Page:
I have asked dozens of astronauts what it feels like to blast off, and words always fail them. A roller coaster is the standard analogy, with adjectives piled on to suggest that it’s something more thrilling and terrible, something inexpressible. Often their eyes clamp shut at the memory and sometimes they shiver. No one has ever answered with a smile.
When Endeavour blasts off this month, it could well be the shuttle’s last launch (another launch, of Atlantis, is scheduled for June 28, but it has not yet been funded). The end has been a long time coming. The generation of pioneers that conceived and designed the shuttle retired triumphantly decades ago, when outer space still beckoned Americans to another frontier. Emboldened by our flags and boot prints on the moon, we had plans for other planets and stars in our sights. And the shuttle would take us there. The least sexy spaceship ever imagined, it was never intended to be more than a cosmic truck capable of reliably delivering big payloads to low earth orbit at a reasonable cost, a service vehicle for grander dreams. But those visions—of men going to Mars and deep space—have not come true, and after thirty years of shuttle missions, the romance is gone, replaced by real-life experience of the cold, hard void. The fleet will soon be retired without having delivered what we had hoped to see by now: human beings on extraterrestrial trajectories.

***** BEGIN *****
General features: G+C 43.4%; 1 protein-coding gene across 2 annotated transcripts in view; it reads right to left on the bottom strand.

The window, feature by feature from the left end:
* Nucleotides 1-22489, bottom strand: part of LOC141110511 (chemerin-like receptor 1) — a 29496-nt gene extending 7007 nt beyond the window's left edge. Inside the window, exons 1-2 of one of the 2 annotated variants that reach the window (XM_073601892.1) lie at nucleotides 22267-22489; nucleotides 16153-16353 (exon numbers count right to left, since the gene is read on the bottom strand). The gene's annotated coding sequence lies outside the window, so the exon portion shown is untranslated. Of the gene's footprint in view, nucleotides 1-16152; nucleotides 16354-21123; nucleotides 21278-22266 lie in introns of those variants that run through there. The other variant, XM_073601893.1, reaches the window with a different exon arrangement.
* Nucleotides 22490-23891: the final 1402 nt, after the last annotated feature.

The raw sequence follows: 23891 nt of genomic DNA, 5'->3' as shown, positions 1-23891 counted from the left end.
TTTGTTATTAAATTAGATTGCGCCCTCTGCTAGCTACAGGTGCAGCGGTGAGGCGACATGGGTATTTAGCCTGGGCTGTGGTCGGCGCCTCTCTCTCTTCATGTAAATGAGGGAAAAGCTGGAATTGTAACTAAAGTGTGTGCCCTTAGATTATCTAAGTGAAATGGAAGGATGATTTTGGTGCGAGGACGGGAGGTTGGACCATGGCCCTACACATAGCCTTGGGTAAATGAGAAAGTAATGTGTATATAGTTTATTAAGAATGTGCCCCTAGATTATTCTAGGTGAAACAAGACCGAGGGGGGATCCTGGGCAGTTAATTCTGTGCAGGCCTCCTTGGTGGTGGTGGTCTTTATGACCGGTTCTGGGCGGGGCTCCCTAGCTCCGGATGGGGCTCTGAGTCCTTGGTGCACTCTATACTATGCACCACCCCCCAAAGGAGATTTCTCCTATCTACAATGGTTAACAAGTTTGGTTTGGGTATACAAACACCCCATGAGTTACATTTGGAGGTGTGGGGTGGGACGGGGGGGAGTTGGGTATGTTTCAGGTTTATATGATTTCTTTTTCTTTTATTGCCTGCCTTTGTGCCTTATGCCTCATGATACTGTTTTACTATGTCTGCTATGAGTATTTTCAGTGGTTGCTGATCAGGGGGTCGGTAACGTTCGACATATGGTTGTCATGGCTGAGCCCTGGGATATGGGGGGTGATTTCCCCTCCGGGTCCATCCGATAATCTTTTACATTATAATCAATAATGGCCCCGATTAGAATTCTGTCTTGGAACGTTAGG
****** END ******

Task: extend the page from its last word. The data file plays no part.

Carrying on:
Still, there were other dreams. Not so grandiose, perhaps, but meaningful nonetheless, human dreams that the shuttle made possible. Gathered together they form a legacy for the old space bus that enriches our vision of what is possible, which counts as serious progress to my way of thinking. And I am a hard-core space dreamer.
I’ve spent years hanging out at the Johnson Space Center ( JSC). I was usually credentialed as a journalist and filmmaker, but it was really the spirit of the place, that determination to boldly go, that drew me. I was there the day in April 1981 when Columbia was launched from the Kennedy Space Center on the inaugural voyage of the new Space Transportation System ( STS-1). Back then the center had closed-circuit TV with monitors everywhere, and we all watched rapturously as the revolutionary spaceship took off like a rocket and came home like a plane. I still have the mission patch; that’s the kind of